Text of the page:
Finally, coming forward to 2000, the spread is almost complete. Except, large areas are not populated for several reasons that can be rated from an element of difficulty to near impossibility. For instance, one can pinpoint Denver and one area with population in a mountainous area. 

Related posts: RendezvousForeign incursionsRivers and moreNew France, and more. 

Remarks: Modified: 04/21/2021

04/21/2021 -- Add the TD;LR line. 

Tuesday, April 13, 2021

Ohio River

TL;DR -- We have looked at things western from St. Louis on out. Now, we need to see how people got to St. Louis. One method was the Ohio River. It's time to look at that waterway whose basis goes from NY to IL on the north and from VA to western KY on the south. The Ohio River carries water from SC, GA, AL, MS, and KY to the Mississippi. 

--

We seemed to have overlooked the Ohio River. So, we can look at it more closely as this river did more than help people run down the water to the Mississippi River. That is, St. Louis was a key point on the trails west where people transitioned from flowing down the waters of the Ohio to where they labored up the Missouri. 

Earlier, we have had several posts about waterways as helpers and hinderers. If one was on one, and it was navigable without much difficulty, then progress was faster than traveling on land. However, lots could go wrong. Lewis & Clark ran into shallow water early on. Notice that it took hours to unload their boat, move it manually, and reload (that is, after carrying the load downstream). Fortunately, a little further down the river, the depth improved. And, they got out west to the coast and back. We will be getting back to events along the Missouri and points west.  

When one considers the whole of the drainage basin for the Ohio River, one finds that it is quite extensive in terms of coverage of the U.S., the flow, commerce along the river, and a lot more.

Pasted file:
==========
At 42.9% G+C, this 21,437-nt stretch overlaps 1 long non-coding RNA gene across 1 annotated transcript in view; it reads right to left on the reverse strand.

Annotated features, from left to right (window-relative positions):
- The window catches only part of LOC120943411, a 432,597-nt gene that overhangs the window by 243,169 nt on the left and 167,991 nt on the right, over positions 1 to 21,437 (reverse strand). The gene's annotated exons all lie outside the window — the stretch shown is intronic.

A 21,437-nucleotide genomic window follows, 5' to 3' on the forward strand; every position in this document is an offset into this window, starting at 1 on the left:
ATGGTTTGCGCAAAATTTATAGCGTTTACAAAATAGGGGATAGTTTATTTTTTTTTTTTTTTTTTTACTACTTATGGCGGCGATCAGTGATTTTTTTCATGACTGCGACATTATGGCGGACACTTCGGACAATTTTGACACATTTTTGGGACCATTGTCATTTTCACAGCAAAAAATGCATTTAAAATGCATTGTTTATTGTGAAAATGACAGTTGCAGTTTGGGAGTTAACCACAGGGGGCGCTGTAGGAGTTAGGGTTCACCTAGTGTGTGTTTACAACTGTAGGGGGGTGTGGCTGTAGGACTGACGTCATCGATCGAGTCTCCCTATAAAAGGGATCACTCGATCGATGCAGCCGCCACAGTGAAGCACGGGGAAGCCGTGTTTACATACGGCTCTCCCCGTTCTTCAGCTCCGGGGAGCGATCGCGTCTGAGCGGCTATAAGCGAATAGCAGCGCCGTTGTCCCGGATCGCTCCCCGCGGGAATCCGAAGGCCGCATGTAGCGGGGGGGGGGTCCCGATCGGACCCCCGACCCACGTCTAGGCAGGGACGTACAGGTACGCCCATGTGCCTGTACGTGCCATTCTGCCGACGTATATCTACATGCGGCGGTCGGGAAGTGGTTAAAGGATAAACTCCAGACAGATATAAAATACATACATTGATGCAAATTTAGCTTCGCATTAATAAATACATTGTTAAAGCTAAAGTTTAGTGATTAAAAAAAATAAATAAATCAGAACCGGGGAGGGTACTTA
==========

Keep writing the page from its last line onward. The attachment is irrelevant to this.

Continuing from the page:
The image on the left comes from a paper that looked at water use (Ohio River Valley Water Sanitation Commission, see orsanco[.]org). The redline shows the boundary of the basin. If we follow this boundary from the top right, it goes southwest from NY to NC. Here it goes through PA but gets water from MD, VA and WV. Then, it goes west through the south (SC, GA, AL, and MS) since the Tennessee River empties into the Ohio. As well, the Cumberland River of KY and TN ends at the Ohio. 
 
The Ohio meets the Mississippi coming down from St. Louis at the left middle of the map. So, following the redline back, the basic includes IL, IN, OH and back to PA. The size of this basin is 189.4K square miles. Its counterpart to the west is the Missouri basin which we will be getting back to. However, we also will look further at the Wisconsin River (via the Fox River) basin and the Arkansas River basin (Jedediah Strong Smith was killed in this area) and a few more. 

The image on the right shows the basins for the contiguous States. The numbering starts with the Columbia River basin plus those of OR, then those that flow to the Pacific (and others) in CA. The 3rd deals with interior flows, such as that for the Great Salt Lake. The 4th and 5th are for the Colorado River basin.  The 6th is for the Rio Grande. The 10th, the largest, is for the Missouri (see below). The 8th is for the Arkansas. 

Earlier, we took a brief look at an area where the 1st, 3rd, 5th, 8th, and 10th all have water courses with fairly close origins that split out into flows into these different areas. In the below map showing the basin for the Missouri River, we are talking the upper left part of the map. 


Back to the Ohio, given that we can trace families along these courses to various parts of the country, we will also include activity that occurred early in their endeavor. Going back to a look at establishing KS as a Free State (post was in 2016), the group that left the Boston area went to New York and got a steamer to Chicago via the Great Lakes. Then, they took a coach across Illinois and Missouri to the Kansas City area. After that, it was by foot or horseback. Now, this was in the 1850s. Of late, we have been looking at matters up to three decades earlier. 

However, for the Lawrence group, the travel would have been much faster. 

In terms of the Ohio River, it was shown to be more efficient to move goods down from IN and IL on the Mississippi River to New Orleans and then by ship to New England than trying to push things back up stream. 

Remarks: Modified: 04/13/2021

04/13/2021 -- Added image for our portal.